Dwane Casey talks about the Pistons' first-round draft pick Sekou Doumbouya. Rod Beard, The Detroit News
Auburn Hills — As his former team made history, Pistons coach Dwane Casey beamed with pride from afar.
Casey watched as the Toronto Raptors took down the Golden State Warriors to win the NBA title. Much of the roster was assembled and developed under Casey’s guidance, when he was the head coach for seven seasons, before being fired last summer.
Casey’s dismissal was the first domino is a series of changes, including trading DeMar DeRozan, one of the faces of the franchise, for Kawhi Leonard, who propelled the Raptors to the championship and was named Finals MVP.
Following his firing, Casey was hired by the Pistons and led them to a 41-41 record and first-round exit in the playoffs this season. But he enjoyed seeing his former players celebrate after the hard work they put in to get to that point.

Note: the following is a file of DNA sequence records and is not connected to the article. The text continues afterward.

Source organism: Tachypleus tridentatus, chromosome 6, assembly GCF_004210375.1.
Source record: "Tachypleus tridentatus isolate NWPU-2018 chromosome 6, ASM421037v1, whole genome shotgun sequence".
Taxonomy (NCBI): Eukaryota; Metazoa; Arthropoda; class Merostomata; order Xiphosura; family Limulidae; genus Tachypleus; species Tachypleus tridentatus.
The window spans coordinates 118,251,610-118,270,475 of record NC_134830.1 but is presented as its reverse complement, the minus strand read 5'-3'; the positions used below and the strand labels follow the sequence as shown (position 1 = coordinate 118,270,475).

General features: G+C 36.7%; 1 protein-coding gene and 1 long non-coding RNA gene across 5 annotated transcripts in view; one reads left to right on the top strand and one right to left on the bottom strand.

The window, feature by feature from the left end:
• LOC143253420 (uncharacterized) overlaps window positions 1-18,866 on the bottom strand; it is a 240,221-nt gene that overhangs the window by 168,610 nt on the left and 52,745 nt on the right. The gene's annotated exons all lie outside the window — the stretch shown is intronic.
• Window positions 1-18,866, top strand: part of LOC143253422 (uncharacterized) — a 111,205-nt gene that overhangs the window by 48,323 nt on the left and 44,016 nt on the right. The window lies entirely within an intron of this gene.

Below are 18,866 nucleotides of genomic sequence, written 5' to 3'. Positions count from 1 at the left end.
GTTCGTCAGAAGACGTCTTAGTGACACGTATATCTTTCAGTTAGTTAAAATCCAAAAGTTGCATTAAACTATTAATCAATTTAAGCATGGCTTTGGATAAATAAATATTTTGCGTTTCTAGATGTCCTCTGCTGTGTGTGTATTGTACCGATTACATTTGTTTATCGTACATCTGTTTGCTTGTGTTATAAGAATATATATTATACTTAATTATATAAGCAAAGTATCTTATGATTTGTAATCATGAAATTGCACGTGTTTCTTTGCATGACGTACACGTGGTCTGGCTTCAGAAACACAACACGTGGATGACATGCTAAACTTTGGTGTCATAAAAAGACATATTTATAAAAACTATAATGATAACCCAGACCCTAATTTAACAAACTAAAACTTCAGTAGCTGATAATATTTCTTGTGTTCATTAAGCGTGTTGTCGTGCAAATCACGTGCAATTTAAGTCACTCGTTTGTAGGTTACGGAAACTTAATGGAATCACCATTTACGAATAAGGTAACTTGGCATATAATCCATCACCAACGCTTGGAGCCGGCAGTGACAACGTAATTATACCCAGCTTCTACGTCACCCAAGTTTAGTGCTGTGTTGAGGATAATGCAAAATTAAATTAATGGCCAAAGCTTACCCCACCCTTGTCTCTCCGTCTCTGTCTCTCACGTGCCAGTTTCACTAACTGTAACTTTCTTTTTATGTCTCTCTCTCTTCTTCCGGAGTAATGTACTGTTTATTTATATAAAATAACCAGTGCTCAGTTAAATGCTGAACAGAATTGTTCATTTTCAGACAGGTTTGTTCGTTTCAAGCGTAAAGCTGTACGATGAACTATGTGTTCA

“It was exciting; it was good to see. It was the goal to see that, starting in 2010-11 to get to where they were,” Casey said Friday. “To see a guy like Kyle Lowry, like Pascal Siakam, Fred VanVleet and Serge Ibaka — guys I coached, win — it was really thrilling.”
Watching Raptors fans and the city of Toronto — and the nation of Canada — celebrate last week became a rallying point. It was the culmination of years of consistent effort, led by Larry Tanenbaum, chairman of Maple Leaf Sports & Entertainment, which owns the Raptors and the NHL’s Toronto Maple Leafs.
“For the fans, for that city to win a championship, it had to be thrilling for them and for Larry Tanenbaum, who worked his butt off to get a team in Toronto, never thinking he’d see the day they’d win a championship. It was great to see,” Casey said. “Our job here is to get back to that, because this city has experienced that. It was great to see that.”
Ahead of the NBA Finals, several Raptors, including team president Masai Ujiri — who ultimately fired Casey — and Lowry reached out to Casey.
Casey said he respected the acknowledgment and support he got for his role in helping build a champion and he wants to use that same model to help lift the Pistons back to that level.
“I appreciate that. I know how hard we worked to develop a lot of players there. The development program they went through is the one we’re going through now,” Casey said. “It’s reinforcing and I appreciate it. We want to see that here — that’s our goal now.”